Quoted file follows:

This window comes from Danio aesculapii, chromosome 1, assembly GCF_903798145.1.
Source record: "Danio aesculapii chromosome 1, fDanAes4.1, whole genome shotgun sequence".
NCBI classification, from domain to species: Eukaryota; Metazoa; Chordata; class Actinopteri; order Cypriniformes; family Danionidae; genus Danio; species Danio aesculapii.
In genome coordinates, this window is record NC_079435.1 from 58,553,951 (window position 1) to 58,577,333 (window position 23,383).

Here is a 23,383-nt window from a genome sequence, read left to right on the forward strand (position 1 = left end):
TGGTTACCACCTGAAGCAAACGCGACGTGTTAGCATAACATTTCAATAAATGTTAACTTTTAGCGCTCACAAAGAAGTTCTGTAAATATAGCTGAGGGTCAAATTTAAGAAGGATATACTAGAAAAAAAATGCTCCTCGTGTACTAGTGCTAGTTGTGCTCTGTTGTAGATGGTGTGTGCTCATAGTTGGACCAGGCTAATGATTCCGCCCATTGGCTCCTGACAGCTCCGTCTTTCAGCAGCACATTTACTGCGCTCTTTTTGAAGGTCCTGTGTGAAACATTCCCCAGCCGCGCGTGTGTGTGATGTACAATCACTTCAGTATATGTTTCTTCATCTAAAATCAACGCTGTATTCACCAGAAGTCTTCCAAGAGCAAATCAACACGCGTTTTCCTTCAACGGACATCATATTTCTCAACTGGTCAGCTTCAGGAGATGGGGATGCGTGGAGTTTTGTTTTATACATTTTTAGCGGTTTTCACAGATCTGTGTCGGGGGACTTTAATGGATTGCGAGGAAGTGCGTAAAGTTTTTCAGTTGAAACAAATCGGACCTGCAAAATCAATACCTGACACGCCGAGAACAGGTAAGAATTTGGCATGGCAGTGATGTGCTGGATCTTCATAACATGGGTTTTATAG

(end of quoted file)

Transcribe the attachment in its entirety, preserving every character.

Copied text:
This window comes from Danio aesculapii, chromosome 1, assembly GCF_903798145.1.
Source record: "Danio aesculapii chromosome 1, fDanAes4.1, whole genome shotgun sequence".
NCBI classification, from domain to species: Eukaryota; Metazoa; Chordata; class Actinopteri; order Cypriniformes; family Danionidae; genus Danio; species Danio aesculapii.
In genome coordinates, this window is record NC_079435.1 from 58,553,951 (window position 1) to 58,577,333 (window position 23,383).

Here is a 23,383-nt window from a genome sequence, read left to right on the forward strand (position 1 = left end):
TGGTTACCACCTGAAGCAAACGCGACGTGTTAGCATAACATTTCAATAAATGTTAACTTTTAGCGCTCACAAAGAAGTTCTGTAAATATAGCTGAGGGTCAAATTTAAGAAGGATATACTAGAAAAAAAATGCTCCTCGTGTACTAGTGCTAGTTGTGCTCTGTTGTAGATGGTGTGTGCTCATAGTTGGACCAGGCTAATGATTCCGCCCATTGGCTCCTGACAGCTCCGTCTTTCAGCAGCACATTTACTGCGCTCTTTTTGAAGGTCCTGTGTGAAACATTCCCCAGCCGCGCGTGTGTGTGATGTACAATCACTTCAGTATATGTTTCTTCATCTAAAATCAACGCTGTATTCACCAGAAGTCTTCCAAGAGCAAATCAACACGCGTTTTCCTTCAACGGACATCATATTTCTCAACTGGTCAGCTTCAGGAGATGGGGATGCGTGGAGTTTTGTTTTATACATTTTTAGCGGTTTTCACAGATCTGTGTCGGGGGACTTTAATGGATTGCGAGGAAGTGCGTAAAGTTTTTCAGTTGAAACAAATCGGACCTGCAAAATCAATACCTGACACGCCGAGAACAGGTAAGAATTTGGCATGGCAGTGATGTGCTGGATCTTCATAACATGGGTTTTATAG